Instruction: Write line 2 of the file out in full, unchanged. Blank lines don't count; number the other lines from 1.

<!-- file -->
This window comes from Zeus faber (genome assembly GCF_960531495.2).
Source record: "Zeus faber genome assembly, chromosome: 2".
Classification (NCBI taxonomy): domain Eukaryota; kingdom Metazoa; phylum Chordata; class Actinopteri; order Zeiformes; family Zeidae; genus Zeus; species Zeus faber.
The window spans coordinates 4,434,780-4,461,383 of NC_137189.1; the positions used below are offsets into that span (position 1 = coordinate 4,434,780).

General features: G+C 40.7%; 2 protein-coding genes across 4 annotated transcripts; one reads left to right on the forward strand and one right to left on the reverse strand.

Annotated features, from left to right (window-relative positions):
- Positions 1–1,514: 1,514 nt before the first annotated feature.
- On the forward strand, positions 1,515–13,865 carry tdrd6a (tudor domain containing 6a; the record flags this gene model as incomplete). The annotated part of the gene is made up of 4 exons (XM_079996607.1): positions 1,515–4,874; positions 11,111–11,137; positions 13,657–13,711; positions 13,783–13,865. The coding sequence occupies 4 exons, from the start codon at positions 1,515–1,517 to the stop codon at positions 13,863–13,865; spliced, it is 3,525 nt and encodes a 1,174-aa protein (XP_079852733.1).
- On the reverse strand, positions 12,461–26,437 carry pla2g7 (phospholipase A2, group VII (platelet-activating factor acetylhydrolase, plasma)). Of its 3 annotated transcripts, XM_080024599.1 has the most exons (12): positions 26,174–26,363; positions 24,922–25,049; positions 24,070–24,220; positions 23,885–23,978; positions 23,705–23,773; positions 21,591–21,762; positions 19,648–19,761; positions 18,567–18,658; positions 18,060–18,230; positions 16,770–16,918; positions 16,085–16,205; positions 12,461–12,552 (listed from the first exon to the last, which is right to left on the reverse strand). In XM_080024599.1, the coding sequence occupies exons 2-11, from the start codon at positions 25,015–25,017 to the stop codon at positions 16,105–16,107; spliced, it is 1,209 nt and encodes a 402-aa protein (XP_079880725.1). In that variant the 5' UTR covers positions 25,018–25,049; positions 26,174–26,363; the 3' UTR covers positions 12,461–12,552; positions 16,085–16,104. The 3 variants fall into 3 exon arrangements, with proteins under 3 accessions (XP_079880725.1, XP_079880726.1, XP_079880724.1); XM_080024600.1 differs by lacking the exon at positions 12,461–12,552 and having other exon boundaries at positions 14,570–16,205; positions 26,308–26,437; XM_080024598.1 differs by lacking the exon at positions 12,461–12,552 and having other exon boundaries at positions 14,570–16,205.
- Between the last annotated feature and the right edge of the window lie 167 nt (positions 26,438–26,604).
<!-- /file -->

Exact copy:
Source record: "Zeus faber genome assembly, chromosome: 2".